Theosophia traces the long-hidden esoteric stream of Christian gnostic theosophy, revealing a “chivalric” religion of the Holy Spirit at the heart of Christianity. It shows that all three major branches of Christianity bear within them interrelated esoteric traditions.
A deeply affirmative book, Theosophia introduces wholly unexpected aspects of Christian tradition. Where mainstream Christianity seems “anti-nature,” Christian theosophy affirms a profound nature-mysticism; where it seems anti-erotic, theosophy affirms a powerful religious eroticism; and where it is portrayed as rigidly patriarchal, theosophy affirms a mysticism founded in the divine Sophia, the feminine personification of wisdom.
Theosophia reveals hidden dimensions of our spiritual heritage that speak directly to our current social, ecological, and religious crises.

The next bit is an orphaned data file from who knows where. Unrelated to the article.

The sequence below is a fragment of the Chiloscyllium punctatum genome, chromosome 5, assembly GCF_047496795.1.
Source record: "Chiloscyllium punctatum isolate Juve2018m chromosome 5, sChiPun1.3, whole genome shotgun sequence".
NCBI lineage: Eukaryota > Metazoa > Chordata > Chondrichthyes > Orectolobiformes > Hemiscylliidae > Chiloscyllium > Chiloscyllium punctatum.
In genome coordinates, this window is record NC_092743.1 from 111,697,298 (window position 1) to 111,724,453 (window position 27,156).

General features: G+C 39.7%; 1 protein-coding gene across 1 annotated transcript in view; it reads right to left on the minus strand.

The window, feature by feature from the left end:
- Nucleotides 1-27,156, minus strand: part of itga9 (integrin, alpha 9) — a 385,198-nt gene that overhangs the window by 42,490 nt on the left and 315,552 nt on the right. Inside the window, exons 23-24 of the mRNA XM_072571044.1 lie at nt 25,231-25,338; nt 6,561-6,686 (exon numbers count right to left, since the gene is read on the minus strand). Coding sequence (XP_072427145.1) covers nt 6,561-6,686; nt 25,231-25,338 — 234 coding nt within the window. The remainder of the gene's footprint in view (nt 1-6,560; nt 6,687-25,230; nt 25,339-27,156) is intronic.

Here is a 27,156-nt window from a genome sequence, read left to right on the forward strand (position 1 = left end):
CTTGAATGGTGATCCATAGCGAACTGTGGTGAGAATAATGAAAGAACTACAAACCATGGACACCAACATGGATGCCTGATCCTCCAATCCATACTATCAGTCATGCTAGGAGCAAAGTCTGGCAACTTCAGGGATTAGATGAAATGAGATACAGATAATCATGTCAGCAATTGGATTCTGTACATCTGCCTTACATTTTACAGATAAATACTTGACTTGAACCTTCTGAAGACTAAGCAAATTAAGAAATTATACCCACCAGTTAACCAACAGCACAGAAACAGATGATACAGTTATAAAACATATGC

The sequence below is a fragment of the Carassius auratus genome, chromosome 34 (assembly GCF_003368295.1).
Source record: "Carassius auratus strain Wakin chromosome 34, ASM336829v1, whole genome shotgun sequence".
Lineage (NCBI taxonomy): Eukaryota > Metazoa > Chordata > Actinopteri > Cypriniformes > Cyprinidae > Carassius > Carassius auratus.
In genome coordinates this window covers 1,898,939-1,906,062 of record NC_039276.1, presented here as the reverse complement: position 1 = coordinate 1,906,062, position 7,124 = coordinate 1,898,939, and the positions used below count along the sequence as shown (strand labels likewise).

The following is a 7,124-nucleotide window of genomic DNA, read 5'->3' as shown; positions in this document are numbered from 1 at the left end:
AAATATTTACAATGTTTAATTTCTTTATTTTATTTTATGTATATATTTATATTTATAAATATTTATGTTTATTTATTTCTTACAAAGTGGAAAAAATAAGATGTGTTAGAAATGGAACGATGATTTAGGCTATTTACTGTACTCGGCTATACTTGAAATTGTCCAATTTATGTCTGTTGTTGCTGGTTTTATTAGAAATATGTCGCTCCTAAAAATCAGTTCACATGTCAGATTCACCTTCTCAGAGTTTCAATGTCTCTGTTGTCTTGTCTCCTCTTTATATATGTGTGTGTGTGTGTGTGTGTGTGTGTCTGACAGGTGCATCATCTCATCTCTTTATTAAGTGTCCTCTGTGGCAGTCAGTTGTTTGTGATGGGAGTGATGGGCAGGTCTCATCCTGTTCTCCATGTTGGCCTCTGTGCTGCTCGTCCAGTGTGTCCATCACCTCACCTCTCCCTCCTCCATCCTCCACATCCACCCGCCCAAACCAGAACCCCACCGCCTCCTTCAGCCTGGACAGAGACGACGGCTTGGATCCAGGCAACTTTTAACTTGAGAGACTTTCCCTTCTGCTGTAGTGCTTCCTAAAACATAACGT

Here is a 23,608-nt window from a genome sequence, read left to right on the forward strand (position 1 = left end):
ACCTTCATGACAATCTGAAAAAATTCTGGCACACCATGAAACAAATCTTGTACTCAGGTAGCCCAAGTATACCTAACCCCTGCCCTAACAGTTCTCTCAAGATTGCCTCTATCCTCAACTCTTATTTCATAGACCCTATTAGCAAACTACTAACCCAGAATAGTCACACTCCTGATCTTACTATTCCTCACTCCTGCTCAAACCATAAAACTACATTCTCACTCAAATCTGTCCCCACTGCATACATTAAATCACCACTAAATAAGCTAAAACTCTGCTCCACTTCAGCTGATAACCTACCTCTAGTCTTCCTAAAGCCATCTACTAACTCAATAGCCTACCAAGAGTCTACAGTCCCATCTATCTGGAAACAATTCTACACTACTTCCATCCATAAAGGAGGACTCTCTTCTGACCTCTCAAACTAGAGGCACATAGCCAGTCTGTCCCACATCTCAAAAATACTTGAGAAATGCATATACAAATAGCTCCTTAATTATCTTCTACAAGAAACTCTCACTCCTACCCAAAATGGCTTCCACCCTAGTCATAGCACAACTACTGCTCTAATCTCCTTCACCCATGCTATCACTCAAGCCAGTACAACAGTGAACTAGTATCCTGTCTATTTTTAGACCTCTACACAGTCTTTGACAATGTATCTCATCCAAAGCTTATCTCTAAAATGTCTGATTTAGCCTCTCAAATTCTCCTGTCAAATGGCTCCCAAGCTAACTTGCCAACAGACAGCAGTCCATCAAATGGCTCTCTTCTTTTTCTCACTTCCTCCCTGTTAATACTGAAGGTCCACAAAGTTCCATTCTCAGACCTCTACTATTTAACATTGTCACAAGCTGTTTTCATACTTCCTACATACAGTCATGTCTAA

About the Author
Arthur Versluis, Chair of the Department of Religious Studies and Professor in the College of Arts & Letters at Michigan State University, holds a doctorate from the University of Michigan, Ann Arbor, and has published numerous books and articles. Among his books are Magic and Mysticism: An Introduction to Western Esotericism (Rowman Littlefield, 2007), The New Inquisitions: Heretic-hunting and the Intellectual Origins of Modern Totalitarianism (Oxford UP, 2006), Restoring Paradise: Esoteric Transmission through Literature and Art (SUNY: 2004); The Esoteric Origins of the American Renaissance (Oxford UP: 2001); Wisdom’s Book: The Sophia Anthology, (Paragon House, 2000); Wisdom’s Children: A Christian Esoteric Tradition (SUNY: 1999); and American Transcendentalism and Asian Religions (Oxford UP, 1993). His family has owned a commercial farm in West Michigan for several generations, and so he also published Island Farm, a book about the family farm and about family farming in the modern era.